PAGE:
First Monday in October

The United States Supreme Court opens its new term on Monday, already loaded with blockbuster cases headed for argument in the first several weeks. Some familiar issues -- voting rights, same-sex marriage, cell phone privacy, employee arbitration – will all make an appearance early in the term. Here's a quick look at what's on tap.

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Share the road

“At the end of the day, we’re all just walking each other home.”  Anne Lamott, one of my favorite writers, first introduced me to this quote, taken from author Ram Dass, and I’ve been thinking a lot about it these past several days in the aftermath of Hurricane Harvey.

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Make it matter: Hurricane Harvey relief

The silver lining, if any, to a disaster like Hurricane Harvey is that it brings out the best in so many of us, eager to rush in and help out in anyway possible. And certainly we’ve seen plenty of acts of heroism and generosity over the past few days in the Houston area.

Over that same period of time I’ve seen just as many posts on social media by friends and colleagues who can’t be on the ground there asking how else they can help and where best to make a donation.

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Love a library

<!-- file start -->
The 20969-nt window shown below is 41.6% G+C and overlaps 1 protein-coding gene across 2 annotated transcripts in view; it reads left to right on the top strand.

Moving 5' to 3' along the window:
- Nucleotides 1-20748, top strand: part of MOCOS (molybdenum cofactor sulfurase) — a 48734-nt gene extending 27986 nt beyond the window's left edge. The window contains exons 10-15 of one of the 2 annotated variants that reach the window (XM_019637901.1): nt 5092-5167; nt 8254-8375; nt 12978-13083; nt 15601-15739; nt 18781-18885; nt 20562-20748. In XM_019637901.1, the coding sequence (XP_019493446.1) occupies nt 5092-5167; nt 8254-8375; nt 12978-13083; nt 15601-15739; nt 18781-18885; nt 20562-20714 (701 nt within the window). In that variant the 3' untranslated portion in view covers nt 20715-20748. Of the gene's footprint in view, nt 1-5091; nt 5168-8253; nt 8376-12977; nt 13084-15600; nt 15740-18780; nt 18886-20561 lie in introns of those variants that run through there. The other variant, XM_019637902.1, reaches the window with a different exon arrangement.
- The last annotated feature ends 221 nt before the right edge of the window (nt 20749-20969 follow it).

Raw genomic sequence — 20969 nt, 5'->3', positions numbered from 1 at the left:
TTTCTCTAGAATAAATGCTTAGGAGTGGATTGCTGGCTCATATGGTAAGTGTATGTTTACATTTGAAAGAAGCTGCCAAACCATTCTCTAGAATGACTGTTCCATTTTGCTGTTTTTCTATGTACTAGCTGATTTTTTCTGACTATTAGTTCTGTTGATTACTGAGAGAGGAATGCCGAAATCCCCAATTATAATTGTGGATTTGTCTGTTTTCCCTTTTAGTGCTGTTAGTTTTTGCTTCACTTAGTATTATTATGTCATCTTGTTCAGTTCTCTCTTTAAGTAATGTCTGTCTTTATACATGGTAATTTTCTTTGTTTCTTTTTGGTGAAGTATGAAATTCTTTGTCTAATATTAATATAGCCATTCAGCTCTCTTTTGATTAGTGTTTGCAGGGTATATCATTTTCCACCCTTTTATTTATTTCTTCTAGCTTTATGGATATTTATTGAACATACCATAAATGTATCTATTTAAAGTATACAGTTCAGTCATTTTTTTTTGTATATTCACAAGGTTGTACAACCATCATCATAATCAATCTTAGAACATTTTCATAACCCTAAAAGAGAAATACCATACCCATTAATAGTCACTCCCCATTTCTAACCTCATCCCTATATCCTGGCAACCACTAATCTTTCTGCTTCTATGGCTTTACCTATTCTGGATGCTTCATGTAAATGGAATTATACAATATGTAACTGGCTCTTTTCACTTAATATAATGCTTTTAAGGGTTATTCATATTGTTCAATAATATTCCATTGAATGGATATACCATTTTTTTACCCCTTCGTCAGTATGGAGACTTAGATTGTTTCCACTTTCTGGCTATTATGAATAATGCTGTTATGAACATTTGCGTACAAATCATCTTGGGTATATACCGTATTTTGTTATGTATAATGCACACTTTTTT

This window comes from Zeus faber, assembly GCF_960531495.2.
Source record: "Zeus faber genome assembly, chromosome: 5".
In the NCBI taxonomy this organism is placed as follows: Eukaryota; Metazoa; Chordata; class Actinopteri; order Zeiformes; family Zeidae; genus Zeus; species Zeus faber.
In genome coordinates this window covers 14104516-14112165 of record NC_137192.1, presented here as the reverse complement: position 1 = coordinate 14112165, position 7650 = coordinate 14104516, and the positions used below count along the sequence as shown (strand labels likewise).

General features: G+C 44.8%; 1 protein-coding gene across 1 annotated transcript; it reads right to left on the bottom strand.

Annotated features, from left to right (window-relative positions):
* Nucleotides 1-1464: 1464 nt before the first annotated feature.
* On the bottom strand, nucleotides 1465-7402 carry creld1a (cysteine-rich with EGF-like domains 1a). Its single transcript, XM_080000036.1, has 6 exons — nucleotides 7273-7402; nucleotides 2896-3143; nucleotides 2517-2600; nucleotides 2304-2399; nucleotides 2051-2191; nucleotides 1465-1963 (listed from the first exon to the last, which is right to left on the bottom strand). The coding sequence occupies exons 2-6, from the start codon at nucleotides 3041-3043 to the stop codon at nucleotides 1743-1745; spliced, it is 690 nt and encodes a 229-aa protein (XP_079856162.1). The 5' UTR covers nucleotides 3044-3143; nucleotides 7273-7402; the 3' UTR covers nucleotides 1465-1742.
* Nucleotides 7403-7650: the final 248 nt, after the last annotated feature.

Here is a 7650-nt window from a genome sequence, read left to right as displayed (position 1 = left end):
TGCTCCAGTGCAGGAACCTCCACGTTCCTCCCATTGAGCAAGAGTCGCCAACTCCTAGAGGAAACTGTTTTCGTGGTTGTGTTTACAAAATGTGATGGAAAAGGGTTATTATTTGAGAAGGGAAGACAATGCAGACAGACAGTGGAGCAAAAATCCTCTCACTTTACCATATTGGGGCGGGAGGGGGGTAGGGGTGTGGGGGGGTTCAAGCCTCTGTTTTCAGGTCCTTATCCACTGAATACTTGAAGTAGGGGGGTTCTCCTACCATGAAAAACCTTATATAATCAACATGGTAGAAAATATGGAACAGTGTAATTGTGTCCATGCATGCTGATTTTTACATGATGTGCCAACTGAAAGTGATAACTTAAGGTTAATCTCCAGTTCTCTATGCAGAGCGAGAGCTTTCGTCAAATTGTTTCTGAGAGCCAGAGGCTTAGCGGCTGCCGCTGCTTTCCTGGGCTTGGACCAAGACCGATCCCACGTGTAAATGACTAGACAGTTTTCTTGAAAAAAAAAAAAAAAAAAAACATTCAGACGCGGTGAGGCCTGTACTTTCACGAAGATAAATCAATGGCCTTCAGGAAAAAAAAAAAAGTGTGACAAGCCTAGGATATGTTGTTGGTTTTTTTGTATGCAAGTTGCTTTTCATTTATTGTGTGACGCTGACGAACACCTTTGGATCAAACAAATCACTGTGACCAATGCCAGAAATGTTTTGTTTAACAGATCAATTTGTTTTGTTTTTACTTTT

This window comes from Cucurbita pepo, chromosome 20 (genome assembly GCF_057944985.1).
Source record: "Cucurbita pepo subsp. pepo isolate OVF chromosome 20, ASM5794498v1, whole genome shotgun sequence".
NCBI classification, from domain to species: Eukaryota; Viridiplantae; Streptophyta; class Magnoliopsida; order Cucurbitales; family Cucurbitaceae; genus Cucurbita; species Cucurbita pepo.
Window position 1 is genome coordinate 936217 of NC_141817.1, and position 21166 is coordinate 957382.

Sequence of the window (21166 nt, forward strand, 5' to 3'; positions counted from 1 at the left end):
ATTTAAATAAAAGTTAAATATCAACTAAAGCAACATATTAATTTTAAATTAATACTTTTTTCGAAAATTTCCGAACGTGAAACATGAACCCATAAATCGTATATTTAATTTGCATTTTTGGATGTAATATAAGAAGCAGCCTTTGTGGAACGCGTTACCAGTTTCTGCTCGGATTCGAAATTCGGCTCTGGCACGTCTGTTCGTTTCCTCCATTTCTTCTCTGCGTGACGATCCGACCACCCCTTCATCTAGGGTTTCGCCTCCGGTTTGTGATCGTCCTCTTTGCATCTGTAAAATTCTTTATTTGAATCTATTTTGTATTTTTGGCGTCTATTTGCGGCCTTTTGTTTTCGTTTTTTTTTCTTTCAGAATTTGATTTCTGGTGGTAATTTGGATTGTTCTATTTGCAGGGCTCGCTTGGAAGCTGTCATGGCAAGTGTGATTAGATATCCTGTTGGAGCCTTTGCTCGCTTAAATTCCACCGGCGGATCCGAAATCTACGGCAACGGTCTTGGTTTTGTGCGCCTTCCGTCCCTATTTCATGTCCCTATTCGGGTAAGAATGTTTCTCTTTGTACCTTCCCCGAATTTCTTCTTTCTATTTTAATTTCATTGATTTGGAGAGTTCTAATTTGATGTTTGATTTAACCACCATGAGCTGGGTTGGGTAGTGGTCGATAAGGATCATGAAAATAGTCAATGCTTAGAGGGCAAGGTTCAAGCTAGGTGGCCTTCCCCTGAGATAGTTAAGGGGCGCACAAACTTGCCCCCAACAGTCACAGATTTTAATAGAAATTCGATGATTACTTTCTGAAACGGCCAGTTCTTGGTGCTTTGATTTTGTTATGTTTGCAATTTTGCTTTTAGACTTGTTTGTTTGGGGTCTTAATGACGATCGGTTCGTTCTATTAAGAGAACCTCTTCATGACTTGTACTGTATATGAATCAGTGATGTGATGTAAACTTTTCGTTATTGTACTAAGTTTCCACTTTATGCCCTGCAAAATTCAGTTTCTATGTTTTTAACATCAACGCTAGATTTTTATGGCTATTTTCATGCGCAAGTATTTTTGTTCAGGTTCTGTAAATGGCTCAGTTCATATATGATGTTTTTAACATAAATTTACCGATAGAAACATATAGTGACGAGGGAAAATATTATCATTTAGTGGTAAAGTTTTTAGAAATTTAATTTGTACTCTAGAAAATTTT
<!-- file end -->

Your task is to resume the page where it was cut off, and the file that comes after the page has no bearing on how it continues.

Beyond the housing of books, libraries have now grown into vital community centers, places where people actually engage with each other on a personal level and share experiences, interests, problems and civic concerns. Dialogue is ever present.

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Stand up and be counted

With just a little more than two years left before the next decade begins, the United States Census is in danger, threatened by a lack of administrative direction and budget underfunding and challenged in an environment where facts are questioned and government data collection is suspect. Here's why we still need it.

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Sharon McCloskeyAll
Catching stones

Walter McMillian had already been sitting on death row for more than a year when Bryan Stevenson walked into his life. He’d landed there even before he was tried, convicted and sentenced to death for the 1986 murder of an 18-year-old white woman in Monroeville, Alabama.

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It's Monday. Get out there

If you're having a tough time facing a new work week, take a few minutes to watch this short New York Times video about the Timeless Torches, a dance group featuring more "experienced" performers that's become a crowd favorite at WNBA New York Liberty games.  Just watching them will make you want to get up and get moving.

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